Data Analytics

Three steps to meaningful marketing analytics for the CMO

Switchboard Sep 9

For the CMO
Table of Contents

    Here’s the marketing analytics problem we hear from our customers every day: “Our marketing team does a solid job. But we’re not grounded in data as much as we should be. The data that we do look at is very siloed.”

    These are the thoughts of just one forward-thinking CMO we’ve been speaking to, from a global provider of smart products for the home. But in reality, we’re hearing it all the time.

    And here’s why.

    1. There’s not enough sharing going on between marketing and other channel-owners.

    2. There’s no effective way of accessing or visualizing the data they do have.

    3. Stakeholders who need to share or access the data don’t always have the technical ability to do so.

    In the words of the CMO: “We want to transform our creative marketing team into a more analytics-based team.” This is because the team needs more granular visibility into channel performance in order to inform future marketing activity, but also, to share the right information with other business teams and the leadership team.

    But without the right tools in place, they simply can’t access this data in any meaningful way.

    “All of our channels – paid ads, social, email marketing, web – are handled independently by our channel-owners, but there’s a disconnect between these data sources.” For example, one team might be using Google Analytics to aggregate data for Google Ads, but no-one else can access this data set. Even when the data is shared, it’s likely been manipulated in such a way that is not useful to other stakeholders.

    So, how can teams maximize their marketing analytics?

    1. Create a culture of data sharing

    Within a marketing team, even those who sit on the ‘creative’ side need to be informed by the data coming into the business; they need to be metrics-driven. However, whereas independent channel-owners can effectively optimize their own campaign performance, as soon as the data needs to reach the next level – for instance the CMO needs to present marketing spend to the CEO – they find they are only able to share one piece of the puzzle at a time, which hampers any efforts for strategic decision-making at the board level.

    As the CMO describes: Any channel-owner could speak to their own performance. But ask someone who is two tiers above them, working on overall strategy, and we’d likely struggle to explain what our performance looks like”. However, if everyone understands how the data they are using affects other teams across the organization, they will be far more likely to share it.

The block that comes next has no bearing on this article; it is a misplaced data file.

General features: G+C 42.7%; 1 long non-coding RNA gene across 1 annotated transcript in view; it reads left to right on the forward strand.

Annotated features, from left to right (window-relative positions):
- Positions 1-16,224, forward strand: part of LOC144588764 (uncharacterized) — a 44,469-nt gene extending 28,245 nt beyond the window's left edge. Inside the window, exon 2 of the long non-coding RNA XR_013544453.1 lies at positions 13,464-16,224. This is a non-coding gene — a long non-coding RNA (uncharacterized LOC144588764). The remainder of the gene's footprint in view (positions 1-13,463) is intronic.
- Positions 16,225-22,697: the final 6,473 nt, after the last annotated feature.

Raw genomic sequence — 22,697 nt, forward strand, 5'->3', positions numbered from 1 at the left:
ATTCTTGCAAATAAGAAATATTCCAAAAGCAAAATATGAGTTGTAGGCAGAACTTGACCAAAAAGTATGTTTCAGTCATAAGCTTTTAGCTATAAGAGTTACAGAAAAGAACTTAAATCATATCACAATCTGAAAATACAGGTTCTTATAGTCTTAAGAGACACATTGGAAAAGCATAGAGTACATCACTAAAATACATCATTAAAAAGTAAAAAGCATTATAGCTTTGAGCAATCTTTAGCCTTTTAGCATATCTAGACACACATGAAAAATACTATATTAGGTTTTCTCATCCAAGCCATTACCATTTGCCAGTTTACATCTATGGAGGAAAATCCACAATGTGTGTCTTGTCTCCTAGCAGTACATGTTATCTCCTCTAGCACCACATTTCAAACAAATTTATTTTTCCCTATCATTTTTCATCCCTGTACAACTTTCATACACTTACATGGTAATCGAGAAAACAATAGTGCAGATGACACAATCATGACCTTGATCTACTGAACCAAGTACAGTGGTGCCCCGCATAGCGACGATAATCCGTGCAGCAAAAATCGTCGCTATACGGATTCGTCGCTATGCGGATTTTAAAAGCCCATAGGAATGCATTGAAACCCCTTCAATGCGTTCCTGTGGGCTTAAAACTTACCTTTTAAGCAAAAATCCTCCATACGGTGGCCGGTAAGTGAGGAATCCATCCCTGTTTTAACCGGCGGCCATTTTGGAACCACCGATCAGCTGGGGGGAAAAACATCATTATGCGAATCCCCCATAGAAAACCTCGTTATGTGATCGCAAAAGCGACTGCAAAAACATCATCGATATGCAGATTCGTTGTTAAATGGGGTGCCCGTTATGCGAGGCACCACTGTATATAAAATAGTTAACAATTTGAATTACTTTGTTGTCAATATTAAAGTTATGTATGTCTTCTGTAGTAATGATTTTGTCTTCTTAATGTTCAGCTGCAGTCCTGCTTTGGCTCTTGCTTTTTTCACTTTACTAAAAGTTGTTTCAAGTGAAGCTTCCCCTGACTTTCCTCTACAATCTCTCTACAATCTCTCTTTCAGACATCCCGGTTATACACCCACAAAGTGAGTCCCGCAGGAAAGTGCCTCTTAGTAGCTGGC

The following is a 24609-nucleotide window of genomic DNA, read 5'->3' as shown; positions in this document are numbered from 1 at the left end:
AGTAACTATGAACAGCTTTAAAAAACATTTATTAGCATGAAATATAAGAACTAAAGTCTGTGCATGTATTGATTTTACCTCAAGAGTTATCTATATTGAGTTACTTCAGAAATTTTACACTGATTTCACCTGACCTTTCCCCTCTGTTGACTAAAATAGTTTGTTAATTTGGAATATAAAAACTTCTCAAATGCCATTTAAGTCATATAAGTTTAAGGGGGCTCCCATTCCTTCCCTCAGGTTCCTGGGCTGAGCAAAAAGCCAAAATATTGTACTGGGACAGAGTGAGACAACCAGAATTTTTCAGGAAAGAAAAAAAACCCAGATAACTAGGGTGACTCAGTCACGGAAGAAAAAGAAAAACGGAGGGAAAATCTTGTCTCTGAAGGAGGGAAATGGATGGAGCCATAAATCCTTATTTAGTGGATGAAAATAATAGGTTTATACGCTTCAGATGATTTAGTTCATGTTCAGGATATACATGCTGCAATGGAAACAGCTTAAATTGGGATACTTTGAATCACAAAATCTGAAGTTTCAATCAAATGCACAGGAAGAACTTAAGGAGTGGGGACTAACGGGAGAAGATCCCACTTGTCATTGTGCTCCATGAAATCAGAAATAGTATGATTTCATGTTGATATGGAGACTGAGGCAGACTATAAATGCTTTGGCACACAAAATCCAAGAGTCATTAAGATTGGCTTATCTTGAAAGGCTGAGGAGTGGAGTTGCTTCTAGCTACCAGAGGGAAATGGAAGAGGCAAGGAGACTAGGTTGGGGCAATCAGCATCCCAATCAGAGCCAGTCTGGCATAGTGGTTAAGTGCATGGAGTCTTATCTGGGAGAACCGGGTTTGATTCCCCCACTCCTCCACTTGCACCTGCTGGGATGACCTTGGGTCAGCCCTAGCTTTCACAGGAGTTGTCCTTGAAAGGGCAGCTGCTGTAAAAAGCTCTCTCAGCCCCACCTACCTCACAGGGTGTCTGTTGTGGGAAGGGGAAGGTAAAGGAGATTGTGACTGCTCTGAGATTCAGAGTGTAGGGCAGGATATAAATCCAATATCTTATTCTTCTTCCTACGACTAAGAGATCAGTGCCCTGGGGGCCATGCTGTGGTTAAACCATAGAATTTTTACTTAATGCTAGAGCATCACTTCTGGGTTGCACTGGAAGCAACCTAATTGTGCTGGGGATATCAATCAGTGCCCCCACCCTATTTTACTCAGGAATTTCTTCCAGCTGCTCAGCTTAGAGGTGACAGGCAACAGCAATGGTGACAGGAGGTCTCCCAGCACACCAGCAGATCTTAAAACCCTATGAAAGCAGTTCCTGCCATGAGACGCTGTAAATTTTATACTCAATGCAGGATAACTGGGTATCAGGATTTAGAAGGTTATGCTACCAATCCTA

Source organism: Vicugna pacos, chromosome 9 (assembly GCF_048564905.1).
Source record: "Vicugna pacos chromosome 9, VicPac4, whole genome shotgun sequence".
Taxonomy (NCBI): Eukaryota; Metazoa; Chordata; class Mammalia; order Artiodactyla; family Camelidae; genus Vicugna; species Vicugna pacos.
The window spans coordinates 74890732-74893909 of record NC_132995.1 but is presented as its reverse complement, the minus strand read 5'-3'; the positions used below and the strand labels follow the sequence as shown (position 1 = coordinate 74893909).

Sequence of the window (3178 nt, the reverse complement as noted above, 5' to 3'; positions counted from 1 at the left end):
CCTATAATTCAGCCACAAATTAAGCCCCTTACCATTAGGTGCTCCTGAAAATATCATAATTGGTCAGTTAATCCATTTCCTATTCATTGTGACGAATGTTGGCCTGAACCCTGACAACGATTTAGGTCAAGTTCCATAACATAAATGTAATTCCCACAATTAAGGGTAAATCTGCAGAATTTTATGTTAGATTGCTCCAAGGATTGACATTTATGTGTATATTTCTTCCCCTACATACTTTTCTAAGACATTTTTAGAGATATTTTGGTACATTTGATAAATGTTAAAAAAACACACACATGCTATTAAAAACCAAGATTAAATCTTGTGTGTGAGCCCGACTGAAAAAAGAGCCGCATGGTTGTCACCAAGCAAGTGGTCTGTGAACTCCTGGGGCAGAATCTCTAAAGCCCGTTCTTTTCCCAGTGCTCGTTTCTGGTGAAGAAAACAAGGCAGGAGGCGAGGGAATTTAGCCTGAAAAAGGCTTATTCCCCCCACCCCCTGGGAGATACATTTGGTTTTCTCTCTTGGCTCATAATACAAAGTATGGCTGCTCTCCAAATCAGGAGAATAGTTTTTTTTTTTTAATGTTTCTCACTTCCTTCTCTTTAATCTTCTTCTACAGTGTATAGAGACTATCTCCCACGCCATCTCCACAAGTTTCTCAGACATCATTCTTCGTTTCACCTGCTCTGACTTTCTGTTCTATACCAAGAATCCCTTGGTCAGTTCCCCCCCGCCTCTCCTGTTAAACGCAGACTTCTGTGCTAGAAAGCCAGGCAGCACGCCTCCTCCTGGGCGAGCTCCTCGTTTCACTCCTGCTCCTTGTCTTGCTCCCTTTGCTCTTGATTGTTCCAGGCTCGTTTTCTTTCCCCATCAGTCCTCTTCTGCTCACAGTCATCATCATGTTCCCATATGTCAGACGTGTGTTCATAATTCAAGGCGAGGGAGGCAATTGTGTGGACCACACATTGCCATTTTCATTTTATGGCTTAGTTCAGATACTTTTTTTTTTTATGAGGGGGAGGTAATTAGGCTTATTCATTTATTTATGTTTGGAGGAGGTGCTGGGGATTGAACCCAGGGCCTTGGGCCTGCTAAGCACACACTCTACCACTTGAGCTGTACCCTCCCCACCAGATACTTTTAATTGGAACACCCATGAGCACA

2. Bridge the gap with a single source of truth

    What marketing teams need is a single source of truth, or as we call it, “foundational data”. This allows each channel-owner – from the analytical to the creative – to access different cuts of the organization’s data according to their specific marketing KPIs (for instance, spend vs CTR, or conversion per channel). And to visualize it in a way that is clear and useful to them.

    With this, they can finally answer questions such as: “How can we improve conversions by a certain percentage?” or “which marketing channels should we scale up or cut back on?”.

    3. Expedite with automation

    Bridging the gap between aggregating disparate data sources and getting it to a point where everyone can run reports according to their own benchmarks requires an inordinate level of engineering, which inevitably gets pushed to the bottom of the agenda, time and time again.

    With engineering teams often overstretched with other mission-critical priorities across the business, more and more CMOs are using automated no-code tools that fit neatly into the existing data stack (along with their EDW and data visualization tools) and pull data into that single source of truth. This unified data then becomes trusted and useful for the CMO to run informed investment meetings with the CFO. And, the marketing team can leverage it for fine-tuning their campaigns and channel strategy.

    These tools should be integration-agnostic, so whether marketers are using Snowflake, RedShift or BigQuery to house their data – or whether they’re using Tableau, Looker or Power BI to visualize it – they can plug in and go, using pre-built connectors that can swiftly sync up with existing tools.

    By using a data automation engine, CMOs can finally let their engineering team get back to other mission-critical initiatives, while building their own strategic data asset to power more meaningful marketing analytics.

    If you need help unifying your first or second-party data, we can help. Contact us to learn how.

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